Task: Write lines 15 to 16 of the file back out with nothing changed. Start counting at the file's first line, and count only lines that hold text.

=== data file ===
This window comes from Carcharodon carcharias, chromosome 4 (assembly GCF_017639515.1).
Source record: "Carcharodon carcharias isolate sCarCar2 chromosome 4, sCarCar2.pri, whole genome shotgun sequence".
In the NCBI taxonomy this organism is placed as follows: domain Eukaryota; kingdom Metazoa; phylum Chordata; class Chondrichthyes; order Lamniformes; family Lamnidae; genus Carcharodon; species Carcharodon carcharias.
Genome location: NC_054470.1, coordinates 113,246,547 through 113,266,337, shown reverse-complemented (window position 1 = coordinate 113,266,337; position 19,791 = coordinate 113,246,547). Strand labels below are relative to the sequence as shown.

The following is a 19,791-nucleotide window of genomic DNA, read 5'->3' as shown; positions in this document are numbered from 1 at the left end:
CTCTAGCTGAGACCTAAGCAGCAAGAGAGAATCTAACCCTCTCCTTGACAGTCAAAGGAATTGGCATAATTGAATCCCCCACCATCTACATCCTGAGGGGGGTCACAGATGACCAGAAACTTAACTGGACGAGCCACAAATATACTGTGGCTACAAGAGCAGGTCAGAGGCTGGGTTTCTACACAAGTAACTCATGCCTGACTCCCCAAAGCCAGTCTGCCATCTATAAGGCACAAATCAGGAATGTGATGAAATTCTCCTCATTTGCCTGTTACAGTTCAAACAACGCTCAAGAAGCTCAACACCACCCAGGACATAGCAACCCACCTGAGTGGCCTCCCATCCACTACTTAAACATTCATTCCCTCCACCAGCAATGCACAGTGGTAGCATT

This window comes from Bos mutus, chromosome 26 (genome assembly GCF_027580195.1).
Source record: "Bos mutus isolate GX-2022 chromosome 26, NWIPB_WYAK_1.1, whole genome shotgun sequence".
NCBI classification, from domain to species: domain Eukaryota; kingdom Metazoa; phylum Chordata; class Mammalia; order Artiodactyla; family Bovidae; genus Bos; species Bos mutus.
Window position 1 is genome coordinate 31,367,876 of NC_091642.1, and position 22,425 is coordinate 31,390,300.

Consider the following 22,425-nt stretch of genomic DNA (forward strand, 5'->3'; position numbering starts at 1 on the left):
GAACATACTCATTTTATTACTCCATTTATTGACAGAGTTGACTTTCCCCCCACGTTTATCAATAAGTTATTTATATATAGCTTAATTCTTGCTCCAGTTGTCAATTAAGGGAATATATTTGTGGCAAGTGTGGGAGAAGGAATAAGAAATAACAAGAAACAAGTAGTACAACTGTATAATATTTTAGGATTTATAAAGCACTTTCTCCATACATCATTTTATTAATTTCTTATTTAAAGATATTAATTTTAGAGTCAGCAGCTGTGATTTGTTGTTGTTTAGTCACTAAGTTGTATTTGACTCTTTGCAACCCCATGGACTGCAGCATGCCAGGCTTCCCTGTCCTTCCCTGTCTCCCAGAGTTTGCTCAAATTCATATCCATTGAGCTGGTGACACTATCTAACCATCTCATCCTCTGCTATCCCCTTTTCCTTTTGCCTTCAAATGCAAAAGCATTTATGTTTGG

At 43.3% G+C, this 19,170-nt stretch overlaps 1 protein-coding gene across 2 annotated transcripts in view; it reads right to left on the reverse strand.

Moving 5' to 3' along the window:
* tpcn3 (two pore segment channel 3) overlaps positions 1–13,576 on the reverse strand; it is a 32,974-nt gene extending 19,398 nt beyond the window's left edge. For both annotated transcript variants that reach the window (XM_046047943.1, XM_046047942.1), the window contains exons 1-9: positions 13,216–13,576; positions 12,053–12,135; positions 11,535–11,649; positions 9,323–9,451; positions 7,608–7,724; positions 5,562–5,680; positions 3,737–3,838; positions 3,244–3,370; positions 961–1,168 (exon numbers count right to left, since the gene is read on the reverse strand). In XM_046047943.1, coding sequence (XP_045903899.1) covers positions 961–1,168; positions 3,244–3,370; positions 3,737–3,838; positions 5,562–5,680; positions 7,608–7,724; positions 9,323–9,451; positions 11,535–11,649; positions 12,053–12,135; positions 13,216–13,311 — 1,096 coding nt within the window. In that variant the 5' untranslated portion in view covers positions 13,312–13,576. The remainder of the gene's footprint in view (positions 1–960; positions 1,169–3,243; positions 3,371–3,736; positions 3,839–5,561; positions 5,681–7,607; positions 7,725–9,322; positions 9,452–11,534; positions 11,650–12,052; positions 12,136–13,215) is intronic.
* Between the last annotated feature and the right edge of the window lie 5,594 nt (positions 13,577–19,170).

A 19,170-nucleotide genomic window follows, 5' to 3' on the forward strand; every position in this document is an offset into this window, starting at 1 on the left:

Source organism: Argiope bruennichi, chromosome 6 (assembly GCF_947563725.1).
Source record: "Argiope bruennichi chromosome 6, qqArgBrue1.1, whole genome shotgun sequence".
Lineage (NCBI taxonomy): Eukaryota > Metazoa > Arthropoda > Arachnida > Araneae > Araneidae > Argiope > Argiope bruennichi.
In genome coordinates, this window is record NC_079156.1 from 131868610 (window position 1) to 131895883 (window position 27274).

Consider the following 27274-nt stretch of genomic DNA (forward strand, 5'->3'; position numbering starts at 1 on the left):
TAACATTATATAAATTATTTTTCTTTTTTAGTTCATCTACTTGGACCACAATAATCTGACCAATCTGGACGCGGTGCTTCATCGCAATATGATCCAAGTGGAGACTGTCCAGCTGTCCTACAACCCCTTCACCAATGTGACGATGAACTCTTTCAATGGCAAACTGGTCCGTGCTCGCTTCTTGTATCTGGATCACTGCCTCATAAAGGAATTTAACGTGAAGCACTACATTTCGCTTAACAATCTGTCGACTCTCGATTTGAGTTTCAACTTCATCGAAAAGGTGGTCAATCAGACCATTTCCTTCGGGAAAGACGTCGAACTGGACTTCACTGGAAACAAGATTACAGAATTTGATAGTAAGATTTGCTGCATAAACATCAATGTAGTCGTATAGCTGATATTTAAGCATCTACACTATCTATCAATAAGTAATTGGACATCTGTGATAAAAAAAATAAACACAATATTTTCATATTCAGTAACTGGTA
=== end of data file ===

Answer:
* tpcn3 (two pore segment channel 3) overlaps positions 1–13,576 on the reverse strand; it is a 32,974-nt gene extending 19,398 nt beyond the window's left edge. For both annotated transcript variants that reach the window (XM_046047943.1, XM_046047942.1), the window contains exons 1-9: positions 13,216–13,576; positions 12,053–12,135; positions 11,535–11,649; positions 9,323–9,451; positions 7,608–7,724; positions 5,562–5,680; positions 3,737–3,838; positions 3,244–3,370; positions 961–1,168 (exon numbers count right to left, since the gene is read on the reverse strand). In XM_046047943.1, coding sequence (XP_045903899.1) covers positions 961–1,168; positions 3,244–3,370; positions 3,737–3,838; positions 5,562–5,680; positions 7,608–7,724; positions 9,323–9,451; positions 11,535–11,649; positions 12,053–12,135; positions 13,216–13,311 — 1,096 coding nt within the window. In that variant the 5' untranslated portion in view covers positions 13,312–13,576. The remainder of the gene's footprint in view (positions 1–960; positions 1,169–3,243; positions 3,371–3,736; positions 3,839–5,561; positions 5,681–7,607; positions 7,725–9,322; positions 9,452–11,534; positions 11,650–12,052; positions 12,136–13,215) is intronic.
* Between the last annotated feature and the right edge of the window lie 5,594 nt (positions 13,577–19,170).